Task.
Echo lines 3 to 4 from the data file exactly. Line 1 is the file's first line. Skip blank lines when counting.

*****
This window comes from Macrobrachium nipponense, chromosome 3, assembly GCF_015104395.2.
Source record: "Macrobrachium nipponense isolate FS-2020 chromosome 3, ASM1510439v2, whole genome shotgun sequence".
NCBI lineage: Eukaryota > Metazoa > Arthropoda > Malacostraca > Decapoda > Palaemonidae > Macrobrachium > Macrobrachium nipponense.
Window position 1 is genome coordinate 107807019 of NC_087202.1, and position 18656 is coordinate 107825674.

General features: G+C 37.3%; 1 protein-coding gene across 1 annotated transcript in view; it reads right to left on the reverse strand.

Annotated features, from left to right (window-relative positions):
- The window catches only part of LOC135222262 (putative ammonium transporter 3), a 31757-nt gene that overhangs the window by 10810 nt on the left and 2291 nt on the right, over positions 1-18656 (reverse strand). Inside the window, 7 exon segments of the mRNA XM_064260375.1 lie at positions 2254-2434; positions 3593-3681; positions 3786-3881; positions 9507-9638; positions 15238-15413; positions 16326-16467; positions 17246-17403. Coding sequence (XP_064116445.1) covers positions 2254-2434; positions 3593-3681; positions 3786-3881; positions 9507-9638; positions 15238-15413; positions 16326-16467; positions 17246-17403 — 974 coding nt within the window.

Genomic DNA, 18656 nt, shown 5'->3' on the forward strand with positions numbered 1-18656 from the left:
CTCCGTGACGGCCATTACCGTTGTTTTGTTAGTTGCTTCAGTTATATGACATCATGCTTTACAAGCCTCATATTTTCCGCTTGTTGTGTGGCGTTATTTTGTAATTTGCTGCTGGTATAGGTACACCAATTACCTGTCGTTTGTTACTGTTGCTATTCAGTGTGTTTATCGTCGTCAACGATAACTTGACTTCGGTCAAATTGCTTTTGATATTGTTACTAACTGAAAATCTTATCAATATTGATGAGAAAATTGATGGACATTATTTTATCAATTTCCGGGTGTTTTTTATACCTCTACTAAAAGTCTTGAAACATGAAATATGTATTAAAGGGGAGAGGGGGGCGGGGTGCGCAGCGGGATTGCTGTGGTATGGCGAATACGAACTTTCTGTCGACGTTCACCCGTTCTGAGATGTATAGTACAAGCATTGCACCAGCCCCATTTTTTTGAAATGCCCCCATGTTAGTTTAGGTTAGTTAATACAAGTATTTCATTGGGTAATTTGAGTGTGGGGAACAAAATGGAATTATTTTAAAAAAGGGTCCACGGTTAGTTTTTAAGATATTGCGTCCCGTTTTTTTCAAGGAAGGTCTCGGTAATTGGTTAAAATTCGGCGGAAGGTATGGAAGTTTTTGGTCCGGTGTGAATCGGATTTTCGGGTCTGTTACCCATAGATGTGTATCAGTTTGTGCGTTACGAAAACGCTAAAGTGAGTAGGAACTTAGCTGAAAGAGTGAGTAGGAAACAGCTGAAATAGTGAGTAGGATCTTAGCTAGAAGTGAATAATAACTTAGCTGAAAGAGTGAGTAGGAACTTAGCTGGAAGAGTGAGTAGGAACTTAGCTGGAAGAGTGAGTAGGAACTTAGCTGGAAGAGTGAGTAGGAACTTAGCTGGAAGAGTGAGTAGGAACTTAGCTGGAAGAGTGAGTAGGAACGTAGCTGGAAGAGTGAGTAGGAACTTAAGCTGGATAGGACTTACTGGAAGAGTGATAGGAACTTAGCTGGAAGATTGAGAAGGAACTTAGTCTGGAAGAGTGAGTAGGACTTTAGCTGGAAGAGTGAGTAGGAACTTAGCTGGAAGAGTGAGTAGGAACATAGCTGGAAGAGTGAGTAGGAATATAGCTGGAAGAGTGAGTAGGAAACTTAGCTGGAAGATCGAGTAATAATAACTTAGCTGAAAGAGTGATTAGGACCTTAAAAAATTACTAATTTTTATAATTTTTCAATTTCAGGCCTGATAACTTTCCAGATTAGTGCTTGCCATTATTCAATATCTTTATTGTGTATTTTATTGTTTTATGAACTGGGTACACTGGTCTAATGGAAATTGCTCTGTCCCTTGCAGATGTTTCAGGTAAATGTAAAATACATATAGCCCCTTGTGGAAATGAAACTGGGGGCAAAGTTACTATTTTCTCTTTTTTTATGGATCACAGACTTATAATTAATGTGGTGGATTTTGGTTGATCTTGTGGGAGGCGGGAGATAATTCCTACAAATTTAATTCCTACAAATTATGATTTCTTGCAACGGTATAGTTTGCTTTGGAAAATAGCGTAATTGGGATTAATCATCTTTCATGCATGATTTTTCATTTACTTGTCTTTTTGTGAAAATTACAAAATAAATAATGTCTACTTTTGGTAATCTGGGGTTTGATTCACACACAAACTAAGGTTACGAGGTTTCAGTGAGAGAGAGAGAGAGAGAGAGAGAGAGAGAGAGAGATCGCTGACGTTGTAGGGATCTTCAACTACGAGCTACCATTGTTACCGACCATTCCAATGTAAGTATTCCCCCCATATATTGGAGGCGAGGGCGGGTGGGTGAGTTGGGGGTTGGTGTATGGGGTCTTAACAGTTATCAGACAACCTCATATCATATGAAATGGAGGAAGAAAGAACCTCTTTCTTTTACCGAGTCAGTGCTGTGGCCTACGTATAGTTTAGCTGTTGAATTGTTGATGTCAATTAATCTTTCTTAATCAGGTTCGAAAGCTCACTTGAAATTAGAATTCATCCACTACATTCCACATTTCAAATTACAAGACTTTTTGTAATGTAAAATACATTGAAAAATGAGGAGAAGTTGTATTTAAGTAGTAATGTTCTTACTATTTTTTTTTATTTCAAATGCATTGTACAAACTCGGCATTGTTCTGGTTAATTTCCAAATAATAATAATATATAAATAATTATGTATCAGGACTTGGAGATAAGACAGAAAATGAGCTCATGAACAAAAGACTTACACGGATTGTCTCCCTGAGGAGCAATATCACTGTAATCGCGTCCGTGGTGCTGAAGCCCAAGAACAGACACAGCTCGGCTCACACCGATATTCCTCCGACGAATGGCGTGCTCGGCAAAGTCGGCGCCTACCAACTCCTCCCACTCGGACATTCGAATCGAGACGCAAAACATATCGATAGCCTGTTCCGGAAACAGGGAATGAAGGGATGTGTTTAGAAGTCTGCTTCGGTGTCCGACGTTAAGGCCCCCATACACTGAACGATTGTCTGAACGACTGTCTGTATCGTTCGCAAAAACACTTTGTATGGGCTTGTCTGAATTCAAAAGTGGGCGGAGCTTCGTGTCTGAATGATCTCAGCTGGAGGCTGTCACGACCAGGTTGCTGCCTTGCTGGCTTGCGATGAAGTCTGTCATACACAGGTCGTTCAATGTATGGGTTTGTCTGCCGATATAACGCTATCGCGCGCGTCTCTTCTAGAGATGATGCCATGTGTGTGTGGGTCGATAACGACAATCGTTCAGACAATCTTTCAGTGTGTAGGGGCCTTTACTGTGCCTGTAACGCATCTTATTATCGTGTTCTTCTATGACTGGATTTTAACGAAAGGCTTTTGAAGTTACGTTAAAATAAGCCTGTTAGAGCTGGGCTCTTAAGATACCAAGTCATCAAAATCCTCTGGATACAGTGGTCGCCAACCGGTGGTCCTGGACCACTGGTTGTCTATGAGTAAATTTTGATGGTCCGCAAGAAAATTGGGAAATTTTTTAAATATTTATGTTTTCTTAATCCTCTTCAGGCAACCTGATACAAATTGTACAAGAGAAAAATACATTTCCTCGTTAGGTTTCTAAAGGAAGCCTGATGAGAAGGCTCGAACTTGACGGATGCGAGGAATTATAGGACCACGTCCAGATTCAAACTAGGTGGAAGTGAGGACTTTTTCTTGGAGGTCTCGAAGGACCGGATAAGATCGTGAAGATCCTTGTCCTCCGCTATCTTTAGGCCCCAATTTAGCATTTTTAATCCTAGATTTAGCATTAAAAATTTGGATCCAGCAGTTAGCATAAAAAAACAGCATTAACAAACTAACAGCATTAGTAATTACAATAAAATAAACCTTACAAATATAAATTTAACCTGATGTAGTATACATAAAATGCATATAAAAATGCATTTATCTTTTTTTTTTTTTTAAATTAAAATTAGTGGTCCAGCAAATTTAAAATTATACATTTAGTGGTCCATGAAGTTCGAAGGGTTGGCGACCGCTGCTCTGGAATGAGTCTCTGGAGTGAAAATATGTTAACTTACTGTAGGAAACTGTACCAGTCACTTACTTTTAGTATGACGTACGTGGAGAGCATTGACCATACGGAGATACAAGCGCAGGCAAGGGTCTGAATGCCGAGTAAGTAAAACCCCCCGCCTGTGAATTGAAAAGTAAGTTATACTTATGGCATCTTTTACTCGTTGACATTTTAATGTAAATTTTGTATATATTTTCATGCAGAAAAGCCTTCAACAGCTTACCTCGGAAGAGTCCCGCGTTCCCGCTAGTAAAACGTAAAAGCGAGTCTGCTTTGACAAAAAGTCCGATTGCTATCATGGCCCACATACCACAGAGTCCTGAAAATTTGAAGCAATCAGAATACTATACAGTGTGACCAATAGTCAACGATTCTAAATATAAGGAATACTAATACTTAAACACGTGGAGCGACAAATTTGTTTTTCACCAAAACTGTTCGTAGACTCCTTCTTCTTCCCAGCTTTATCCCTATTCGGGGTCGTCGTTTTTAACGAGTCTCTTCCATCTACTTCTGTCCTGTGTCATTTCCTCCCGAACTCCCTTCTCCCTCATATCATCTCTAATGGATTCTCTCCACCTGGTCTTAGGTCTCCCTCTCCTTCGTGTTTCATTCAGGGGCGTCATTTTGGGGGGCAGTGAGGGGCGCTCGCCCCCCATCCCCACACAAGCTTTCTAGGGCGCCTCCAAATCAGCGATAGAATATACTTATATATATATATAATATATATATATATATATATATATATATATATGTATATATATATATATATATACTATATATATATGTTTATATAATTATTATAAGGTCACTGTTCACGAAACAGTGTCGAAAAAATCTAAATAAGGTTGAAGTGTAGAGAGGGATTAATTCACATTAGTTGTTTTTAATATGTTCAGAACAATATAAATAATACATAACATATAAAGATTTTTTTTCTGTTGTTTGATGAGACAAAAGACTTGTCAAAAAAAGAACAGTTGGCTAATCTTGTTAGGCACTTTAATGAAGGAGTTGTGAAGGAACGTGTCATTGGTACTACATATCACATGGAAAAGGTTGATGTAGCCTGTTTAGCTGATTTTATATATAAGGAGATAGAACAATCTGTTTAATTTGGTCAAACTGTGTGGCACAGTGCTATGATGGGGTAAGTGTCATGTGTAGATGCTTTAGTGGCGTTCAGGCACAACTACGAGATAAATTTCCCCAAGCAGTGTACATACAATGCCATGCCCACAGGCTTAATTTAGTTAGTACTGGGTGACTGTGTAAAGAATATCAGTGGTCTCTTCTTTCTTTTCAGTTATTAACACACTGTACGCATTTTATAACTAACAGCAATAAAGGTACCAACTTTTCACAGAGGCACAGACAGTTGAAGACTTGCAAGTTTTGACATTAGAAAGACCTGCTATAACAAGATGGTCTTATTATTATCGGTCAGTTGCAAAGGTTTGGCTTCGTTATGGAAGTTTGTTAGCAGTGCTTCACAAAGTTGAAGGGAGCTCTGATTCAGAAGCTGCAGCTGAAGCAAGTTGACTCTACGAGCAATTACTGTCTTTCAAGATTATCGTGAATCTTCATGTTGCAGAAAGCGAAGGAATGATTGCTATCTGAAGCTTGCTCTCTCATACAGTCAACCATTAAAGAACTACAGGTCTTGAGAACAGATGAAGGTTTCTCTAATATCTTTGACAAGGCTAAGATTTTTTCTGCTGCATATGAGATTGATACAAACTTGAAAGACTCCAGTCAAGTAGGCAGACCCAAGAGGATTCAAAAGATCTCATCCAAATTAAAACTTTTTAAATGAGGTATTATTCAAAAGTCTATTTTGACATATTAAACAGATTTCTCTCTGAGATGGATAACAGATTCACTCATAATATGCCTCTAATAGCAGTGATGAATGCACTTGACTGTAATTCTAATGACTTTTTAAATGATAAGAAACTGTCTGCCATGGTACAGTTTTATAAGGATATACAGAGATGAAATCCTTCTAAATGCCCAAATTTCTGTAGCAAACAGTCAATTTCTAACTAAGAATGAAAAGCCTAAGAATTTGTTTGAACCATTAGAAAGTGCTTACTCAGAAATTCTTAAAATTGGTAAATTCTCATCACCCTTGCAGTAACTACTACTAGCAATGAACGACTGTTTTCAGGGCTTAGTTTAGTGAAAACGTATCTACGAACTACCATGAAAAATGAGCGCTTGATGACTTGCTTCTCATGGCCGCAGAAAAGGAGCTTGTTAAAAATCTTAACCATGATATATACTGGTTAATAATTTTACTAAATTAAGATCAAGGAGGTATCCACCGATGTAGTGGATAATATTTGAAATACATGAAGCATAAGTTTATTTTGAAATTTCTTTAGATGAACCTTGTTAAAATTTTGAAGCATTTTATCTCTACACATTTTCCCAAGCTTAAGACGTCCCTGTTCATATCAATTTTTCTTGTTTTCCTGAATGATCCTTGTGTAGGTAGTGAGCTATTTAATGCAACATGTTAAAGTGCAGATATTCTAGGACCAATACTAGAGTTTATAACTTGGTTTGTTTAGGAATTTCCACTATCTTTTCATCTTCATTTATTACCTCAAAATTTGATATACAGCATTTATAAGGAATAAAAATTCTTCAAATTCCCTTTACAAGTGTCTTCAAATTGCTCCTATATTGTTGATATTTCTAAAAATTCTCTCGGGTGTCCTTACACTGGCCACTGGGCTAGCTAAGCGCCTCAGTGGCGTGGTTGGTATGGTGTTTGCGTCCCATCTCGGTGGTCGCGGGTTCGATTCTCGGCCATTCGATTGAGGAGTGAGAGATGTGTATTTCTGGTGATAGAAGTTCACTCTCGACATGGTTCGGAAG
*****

NCBI lineage: Eukaryota > Metazoa > Arthropoda > Malacostraca > Decapoda > Palaemonidae > Macrobrachium > Macrobrachium nipponense.
Window position 1 is genome coordinate 107807019 of NC_087202.1, and position 18656 is coordinate 107825674.